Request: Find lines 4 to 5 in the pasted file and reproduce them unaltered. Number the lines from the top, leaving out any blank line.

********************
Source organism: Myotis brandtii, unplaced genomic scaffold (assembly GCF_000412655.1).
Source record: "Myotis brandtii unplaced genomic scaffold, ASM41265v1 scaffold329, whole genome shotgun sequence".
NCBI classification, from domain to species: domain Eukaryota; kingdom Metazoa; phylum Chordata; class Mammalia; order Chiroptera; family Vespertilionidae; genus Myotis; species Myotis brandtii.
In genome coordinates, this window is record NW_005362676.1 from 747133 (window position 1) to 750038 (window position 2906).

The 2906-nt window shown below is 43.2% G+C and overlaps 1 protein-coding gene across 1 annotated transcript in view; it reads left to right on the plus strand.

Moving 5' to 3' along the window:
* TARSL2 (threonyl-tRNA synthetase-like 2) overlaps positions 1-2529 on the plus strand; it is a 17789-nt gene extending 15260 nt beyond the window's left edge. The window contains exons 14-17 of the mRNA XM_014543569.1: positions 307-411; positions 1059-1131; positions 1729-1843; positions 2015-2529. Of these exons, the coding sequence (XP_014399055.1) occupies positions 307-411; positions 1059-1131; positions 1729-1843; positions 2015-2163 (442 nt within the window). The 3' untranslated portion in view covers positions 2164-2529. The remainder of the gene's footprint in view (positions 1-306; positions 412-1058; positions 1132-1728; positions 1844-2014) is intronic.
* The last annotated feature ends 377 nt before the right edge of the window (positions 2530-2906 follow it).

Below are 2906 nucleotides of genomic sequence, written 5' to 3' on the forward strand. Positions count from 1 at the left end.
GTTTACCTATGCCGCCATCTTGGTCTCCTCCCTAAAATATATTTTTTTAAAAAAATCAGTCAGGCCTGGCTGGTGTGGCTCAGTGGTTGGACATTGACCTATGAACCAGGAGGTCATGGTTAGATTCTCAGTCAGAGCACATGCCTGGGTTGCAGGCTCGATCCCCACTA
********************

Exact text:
In genome coordinates, this window is record NW_005362676.1 from 747133 (window position 1) to 750038 (window position 2906).

The 2906-nt window shown below is 43.2% G+C and overlaps 1 protein-coding gene across 1 annotated transcript in view; it reads left to right on the plus strand.